Ted was shocked, and appalled, and shocked yet again as the ugly little sprout proceeded to ask the man idling at the kerb the nature of his suck. After a few seconds she shouted—and dribbled a little—into the shop. “Says he’s got blackjacks.”
The woman shook her head. “You don’t like blackjacks, Marnie. They make your mouth all dark, remember.”
“Oh, yeah,” Marnie said. She called outside. “I don’t like blackjacks. They make my mouth all dark.” Then came the sound of a car making off at speed, and Marnie returned to the outside world, where she would be fortunate to ever receive such a generous offer again.
“Is this going to take long,” Ted said, watching the woman working away at a double-knot. “I’ve got a parrot to do for a client this afternoon, and it’s a tricky one.” Parrots were not usually tricky, but the customer—a little old dear by the name of Martha Tickle—wanted Derrick (not all parrots are called Polly, you know) to be part of a nice scene, with deckchairs, and beach huts, and sandcastles. And Ted had never attempted to stuff a sandcastle before, so he wasn’t particularly looking forward to it.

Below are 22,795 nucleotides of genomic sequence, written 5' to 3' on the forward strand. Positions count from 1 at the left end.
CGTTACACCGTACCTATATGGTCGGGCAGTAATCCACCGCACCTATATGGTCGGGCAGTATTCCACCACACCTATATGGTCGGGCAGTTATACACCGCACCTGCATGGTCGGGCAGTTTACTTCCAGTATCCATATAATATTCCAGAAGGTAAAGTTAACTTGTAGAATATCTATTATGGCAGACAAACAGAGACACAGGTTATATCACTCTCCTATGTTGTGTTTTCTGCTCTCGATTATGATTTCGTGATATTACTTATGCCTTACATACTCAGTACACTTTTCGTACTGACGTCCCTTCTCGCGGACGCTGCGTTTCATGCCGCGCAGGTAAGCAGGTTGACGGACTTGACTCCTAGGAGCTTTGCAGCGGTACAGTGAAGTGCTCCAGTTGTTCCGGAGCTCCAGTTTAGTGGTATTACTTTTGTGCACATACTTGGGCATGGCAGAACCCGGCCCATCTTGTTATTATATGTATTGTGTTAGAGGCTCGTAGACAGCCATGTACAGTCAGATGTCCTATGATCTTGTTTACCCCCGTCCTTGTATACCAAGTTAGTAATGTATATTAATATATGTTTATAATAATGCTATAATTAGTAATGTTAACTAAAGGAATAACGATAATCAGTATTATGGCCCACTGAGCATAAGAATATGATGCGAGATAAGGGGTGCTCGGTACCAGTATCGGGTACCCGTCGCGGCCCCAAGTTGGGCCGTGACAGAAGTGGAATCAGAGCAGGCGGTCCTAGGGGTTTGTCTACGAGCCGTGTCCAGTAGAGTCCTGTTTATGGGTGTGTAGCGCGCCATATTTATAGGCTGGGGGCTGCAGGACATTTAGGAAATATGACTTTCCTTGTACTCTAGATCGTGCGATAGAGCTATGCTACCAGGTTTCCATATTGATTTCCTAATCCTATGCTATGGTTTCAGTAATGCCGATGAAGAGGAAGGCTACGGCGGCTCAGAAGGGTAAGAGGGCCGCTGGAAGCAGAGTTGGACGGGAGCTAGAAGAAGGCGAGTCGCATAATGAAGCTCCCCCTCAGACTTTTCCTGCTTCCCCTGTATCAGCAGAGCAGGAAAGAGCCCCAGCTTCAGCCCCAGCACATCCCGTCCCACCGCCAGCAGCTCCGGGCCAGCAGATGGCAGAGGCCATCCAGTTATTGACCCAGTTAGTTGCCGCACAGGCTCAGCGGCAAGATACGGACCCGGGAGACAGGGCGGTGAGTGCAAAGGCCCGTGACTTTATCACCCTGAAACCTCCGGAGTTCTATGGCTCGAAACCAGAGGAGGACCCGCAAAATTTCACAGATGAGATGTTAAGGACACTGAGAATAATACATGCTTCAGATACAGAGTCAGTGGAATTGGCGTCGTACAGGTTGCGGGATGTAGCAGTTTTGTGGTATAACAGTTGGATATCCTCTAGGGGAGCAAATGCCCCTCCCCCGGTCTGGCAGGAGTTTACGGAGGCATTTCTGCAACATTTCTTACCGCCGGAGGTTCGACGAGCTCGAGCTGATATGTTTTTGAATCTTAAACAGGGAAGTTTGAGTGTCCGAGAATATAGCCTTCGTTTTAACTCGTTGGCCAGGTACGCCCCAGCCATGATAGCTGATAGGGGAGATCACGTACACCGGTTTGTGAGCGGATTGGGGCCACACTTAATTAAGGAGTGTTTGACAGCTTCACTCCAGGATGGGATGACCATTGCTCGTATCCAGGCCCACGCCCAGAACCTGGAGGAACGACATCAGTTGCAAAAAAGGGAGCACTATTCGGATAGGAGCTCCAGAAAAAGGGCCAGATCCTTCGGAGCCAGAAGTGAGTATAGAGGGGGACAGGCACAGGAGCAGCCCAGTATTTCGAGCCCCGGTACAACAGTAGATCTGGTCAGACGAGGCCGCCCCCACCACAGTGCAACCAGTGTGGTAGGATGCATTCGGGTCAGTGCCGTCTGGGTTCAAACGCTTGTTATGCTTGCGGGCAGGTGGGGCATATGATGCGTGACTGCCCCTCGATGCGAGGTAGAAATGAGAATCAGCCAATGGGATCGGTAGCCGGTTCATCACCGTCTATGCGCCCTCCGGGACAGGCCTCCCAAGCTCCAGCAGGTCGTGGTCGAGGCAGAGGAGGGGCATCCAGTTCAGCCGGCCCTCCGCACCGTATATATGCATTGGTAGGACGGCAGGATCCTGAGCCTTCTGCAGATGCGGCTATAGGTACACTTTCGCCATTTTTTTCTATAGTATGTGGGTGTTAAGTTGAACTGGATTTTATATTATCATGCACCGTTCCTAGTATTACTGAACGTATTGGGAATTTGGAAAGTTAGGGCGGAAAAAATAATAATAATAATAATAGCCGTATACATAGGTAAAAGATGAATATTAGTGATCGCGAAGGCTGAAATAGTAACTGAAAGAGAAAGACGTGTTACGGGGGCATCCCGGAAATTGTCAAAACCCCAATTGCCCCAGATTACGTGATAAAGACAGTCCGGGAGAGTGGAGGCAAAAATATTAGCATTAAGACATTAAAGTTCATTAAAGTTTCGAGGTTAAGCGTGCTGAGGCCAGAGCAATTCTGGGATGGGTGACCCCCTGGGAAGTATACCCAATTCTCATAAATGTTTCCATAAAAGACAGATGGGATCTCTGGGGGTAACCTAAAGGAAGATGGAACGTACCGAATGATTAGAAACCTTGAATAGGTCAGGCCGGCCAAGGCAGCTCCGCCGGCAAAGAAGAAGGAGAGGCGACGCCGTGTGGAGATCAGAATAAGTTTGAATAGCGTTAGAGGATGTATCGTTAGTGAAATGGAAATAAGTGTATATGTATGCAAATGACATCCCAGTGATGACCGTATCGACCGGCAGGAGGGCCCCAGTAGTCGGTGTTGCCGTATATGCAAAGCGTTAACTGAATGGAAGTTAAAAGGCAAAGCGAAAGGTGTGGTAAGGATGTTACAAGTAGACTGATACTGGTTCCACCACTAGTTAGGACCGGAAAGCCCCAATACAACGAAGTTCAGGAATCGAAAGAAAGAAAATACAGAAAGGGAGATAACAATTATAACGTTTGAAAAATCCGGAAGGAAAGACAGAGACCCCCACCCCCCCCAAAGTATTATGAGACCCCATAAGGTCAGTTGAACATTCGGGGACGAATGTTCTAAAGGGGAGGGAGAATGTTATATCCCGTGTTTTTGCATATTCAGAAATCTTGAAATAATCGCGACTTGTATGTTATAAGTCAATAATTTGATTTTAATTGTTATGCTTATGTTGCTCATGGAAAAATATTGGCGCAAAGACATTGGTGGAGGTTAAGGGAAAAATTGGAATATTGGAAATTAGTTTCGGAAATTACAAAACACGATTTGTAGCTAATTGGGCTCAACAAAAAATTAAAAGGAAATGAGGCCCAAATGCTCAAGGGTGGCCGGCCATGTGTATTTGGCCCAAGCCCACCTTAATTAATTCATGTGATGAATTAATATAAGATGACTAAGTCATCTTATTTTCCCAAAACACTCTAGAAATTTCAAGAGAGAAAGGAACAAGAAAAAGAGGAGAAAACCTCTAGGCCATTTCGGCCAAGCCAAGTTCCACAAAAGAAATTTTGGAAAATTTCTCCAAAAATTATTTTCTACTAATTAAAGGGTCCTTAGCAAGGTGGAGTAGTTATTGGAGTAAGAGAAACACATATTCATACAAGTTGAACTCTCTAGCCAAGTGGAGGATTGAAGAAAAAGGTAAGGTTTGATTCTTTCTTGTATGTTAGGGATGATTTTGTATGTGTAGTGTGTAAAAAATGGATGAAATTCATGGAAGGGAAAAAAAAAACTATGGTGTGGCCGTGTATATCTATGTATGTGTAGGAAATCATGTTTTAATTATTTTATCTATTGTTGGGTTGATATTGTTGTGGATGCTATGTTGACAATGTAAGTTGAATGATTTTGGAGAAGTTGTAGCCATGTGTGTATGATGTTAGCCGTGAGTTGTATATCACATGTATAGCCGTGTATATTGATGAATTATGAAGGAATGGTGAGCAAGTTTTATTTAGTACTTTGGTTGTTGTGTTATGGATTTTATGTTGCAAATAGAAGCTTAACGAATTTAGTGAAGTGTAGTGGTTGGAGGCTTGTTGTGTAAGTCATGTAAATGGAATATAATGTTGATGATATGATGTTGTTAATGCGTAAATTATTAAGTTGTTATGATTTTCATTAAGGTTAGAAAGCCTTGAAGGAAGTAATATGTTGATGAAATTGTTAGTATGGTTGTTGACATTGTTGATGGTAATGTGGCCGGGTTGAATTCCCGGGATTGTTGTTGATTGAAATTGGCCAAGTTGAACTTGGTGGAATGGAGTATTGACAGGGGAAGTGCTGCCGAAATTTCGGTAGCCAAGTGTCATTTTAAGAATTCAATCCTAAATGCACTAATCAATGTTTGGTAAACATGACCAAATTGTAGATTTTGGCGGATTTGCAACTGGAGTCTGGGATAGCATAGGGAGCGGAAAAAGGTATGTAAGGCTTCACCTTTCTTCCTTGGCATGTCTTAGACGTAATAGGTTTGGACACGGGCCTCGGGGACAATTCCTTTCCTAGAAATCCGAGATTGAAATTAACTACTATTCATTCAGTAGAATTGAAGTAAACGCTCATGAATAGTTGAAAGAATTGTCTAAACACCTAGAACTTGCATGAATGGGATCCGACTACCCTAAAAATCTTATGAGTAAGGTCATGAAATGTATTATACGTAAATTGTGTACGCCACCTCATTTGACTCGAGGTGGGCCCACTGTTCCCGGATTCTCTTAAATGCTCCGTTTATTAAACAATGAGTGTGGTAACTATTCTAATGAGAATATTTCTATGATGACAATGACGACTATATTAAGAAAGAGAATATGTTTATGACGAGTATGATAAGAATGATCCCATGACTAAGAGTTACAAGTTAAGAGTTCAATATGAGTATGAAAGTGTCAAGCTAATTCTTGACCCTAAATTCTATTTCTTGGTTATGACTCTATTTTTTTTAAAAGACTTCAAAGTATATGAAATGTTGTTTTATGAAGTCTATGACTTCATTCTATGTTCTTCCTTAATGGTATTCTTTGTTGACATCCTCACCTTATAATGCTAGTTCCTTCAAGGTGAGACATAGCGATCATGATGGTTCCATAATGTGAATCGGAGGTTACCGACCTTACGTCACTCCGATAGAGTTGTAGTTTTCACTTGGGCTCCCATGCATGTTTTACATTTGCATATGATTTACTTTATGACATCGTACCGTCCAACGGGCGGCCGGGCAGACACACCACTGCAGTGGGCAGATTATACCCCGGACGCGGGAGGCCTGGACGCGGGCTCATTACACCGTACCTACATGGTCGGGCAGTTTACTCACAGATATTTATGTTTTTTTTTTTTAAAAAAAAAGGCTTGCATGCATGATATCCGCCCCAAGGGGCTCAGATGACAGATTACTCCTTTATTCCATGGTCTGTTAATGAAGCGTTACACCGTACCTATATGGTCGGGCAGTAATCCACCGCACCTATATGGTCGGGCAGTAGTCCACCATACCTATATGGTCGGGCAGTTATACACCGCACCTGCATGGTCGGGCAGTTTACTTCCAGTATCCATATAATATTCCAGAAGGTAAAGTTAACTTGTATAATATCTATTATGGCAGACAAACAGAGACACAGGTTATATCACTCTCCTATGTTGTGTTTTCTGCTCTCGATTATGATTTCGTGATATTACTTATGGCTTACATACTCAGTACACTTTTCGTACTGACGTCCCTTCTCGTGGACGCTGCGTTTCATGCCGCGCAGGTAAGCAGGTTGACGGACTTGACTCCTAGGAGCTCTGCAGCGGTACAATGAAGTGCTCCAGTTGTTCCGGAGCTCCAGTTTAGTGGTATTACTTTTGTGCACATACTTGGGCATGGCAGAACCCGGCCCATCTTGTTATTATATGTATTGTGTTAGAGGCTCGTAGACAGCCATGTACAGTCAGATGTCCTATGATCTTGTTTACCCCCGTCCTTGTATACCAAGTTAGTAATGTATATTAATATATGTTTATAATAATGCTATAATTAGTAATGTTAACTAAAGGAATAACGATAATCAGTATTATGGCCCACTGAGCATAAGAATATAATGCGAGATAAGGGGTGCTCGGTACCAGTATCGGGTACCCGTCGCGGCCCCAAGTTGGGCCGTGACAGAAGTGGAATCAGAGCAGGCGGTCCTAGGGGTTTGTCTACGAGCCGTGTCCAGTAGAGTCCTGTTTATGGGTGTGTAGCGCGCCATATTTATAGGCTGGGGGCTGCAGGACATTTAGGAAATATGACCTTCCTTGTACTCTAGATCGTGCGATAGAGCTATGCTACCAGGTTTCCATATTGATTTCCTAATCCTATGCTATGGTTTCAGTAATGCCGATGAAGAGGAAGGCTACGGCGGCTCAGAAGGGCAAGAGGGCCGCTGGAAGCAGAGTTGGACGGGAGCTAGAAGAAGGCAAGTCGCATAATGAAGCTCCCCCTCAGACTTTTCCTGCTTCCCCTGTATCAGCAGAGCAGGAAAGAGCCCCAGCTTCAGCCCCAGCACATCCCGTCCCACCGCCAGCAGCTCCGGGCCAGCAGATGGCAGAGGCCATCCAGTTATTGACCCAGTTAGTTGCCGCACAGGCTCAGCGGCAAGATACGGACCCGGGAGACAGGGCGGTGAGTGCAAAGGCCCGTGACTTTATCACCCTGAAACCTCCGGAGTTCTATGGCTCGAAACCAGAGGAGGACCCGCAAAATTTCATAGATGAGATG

“Hang on,” said the woman. “There, got it!” She upended the carrier bag and out onto the counter fell a dead cat. “See!” she said. “Told you you ain’t never seen a dead cat like our Misty.”
Ted nodded. “You are correct, madam,” he said, “because that cat is very much alive.”
“Don’t be ridiculous!” gasped the woman. “That is the deadest cat I have ever seen in my life!”
Meow, said Misty.
“It just said ‘Meow’,” Ted said. “Dead cats don’t meow.”
“Yes they bloody well do!” The woman was exasperated, and also completely mental. “I saw a programme once which said that a gassy build-up can manifest after death by way of the vocal cords—”
“I am fully aware of what is possible following death,” Ted said, “but your cat is now urinating all over my Su-Doku.”
“I know. Sad, isn’t it? Poor Misty, taken too soon.”